4.  (550.9)
    The Golden Bough is a wonderful read.
    • CommentTimeJan 18th 2008
    I got into The Golden Bough around the same time that I read Robert Graves' The White Goddess, because they're both mentioned early on in Thomas Pynchon's V., aka the best debut novel of all time.

    Graves also translated the 2nd century Latin novel The Golden Ass, which is bawdy & funny, and it's a great book about magic, religion, & social class.
    • CommentTimeJan 20th 2008 edited
    I forgot one of my old favorites: "Drawing Down the Moon" by Margot Adler. chapters on various and sundry interesting topics; also the book that introduced me to [edit: the amusing concept of] Eris worship.
  5.  (550.12)
    I thought the Golden Bough was a bit dry, although wonderfully informative. It's mission statement isn't to entertain, I suppose.

    I second the recommendation for Phil Hine's stuff. The Book of Lies from Disinfo is really cool as well, very eclectic group of articles.
    • CommentTimeJan 21st 2008
    Ditto on Drawing Down the Moon. I started reading The Spiral Dance (by Starhawk), expecting more of the same, but I didn't really like it beyond the introduction. I think it's a little too instructional. It's too 1-2-3, this is what we do on this day of the year & the like. That's my opinion, not having finished it.

    @matt b.
    The Golden Bough is extremely dry, and I honestly lost interest around page 400 (?) where he hashes out all the copious minutiae involving the Mayday festivities. (I can watch the "Safety Dance" video whenever I want.) But the early chapters are whizbang, and it's nice to see a skeptic like JGF come up with some really insightful points, like his law of contagion. And when he writes about dead & resurrected gods, later on, that's good too.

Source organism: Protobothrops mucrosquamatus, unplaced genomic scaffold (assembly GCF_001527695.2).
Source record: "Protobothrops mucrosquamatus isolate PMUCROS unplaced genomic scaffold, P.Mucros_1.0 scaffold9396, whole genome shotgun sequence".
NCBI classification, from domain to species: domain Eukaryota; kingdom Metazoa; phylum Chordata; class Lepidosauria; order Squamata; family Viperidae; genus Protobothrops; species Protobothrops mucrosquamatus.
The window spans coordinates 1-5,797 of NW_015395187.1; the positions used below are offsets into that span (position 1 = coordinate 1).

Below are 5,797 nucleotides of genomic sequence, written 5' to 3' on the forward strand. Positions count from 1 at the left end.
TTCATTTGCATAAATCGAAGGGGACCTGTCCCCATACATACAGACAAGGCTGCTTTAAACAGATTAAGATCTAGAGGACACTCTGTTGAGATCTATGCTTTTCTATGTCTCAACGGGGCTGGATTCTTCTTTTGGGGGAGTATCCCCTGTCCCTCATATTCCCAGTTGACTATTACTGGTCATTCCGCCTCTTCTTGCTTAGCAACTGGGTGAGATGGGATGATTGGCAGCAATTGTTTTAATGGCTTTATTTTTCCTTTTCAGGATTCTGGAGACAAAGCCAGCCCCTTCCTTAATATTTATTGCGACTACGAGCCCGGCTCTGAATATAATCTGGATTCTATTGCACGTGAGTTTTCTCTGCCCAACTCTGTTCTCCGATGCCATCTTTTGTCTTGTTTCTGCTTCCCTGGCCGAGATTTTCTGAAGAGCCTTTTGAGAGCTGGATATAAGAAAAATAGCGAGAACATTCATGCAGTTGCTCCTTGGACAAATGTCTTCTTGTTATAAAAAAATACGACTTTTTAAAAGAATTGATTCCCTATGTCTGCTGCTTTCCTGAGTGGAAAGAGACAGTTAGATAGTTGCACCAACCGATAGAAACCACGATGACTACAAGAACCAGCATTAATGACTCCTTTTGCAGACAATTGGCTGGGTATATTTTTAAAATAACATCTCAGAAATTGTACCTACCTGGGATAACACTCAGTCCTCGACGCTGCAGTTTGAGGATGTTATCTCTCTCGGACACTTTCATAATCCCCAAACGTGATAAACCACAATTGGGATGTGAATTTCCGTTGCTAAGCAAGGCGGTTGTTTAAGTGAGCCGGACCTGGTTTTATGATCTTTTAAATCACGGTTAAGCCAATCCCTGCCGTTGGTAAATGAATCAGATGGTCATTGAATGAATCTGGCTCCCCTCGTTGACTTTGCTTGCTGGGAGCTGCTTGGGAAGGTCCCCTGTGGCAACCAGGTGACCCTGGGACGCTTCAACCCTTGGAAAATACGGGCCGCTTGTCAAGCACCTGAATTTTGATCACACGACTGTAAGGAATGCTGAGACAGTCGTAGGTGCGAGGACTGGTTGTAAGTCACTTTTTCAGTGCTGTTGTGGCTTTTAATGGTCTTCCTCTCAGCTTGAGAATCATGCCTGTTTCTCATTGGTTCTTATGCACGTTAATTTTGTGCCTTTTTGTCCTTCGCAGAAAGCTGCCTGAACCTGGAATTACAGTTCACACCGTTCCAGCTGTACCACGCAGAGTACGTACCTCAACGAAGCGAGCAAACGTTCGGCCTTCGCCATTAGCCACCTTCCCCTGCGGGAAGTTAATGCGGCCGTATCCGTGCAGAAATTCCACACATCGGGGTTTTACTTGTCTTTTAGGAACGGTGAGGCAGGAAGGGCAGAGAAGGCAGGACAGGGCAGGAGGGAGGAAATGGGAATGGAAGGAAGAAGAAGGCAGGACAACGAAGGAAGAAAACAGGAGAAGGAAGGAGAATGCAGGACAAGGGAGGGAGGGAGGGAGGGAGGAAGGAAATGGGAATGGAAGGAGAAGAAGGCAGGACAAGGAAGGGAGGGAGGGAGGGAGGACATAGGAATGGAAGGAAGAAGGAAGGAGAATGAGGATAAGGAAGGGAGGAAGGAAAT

I do need to read up on my Chaos magic. The Principia Discordia is available on, which is a great place to look for a lot of public domain material without buying into expensive Weiser hardback editions & the like.

    It's a fun place to play.
    • CommentTimeJan 21st 2008
    @slybyron-- Starhawk drives me nuts, always have. dunno why.

    thanks for the sacred-texts link-- I don't suppose they have the Book of the Subgenius on there, do they? or anywhere else online? I misplaced my copy.
  6.  (550.15)
    I bought The American Book of the Dead on a whim a couple of years ago and I never really read all the way through. It seems interesting, I just haven't had the time for it.
    • CommentTimeJan 21st 2008
    It looks like they've got sections up on, but I don't think they're giving it away.

    There's a funny Bob Dobbs reference in Planet Love, the newest Doom Patrol trade.
    • CommentTimeFeb 17th 2008
    as far as fiction goes, these are very interesting...

    edward bulwer-lytton - zanoni
    the coming race

    arthur machen - the great god pan
    the three impostors
    the hill of dreams
    the great return
    the secret glory

    charles williams - the place of the lion
    many dimensions
    the greater trumps
    war in heaven
    descent into hell
    all hallows' eve (perhaps one of the most important books of the 20th century)

    aleister crowley - moonchild

    algernon blackwood - john silence (another golden dawn member who incorporated a lot from its teachings in his stories)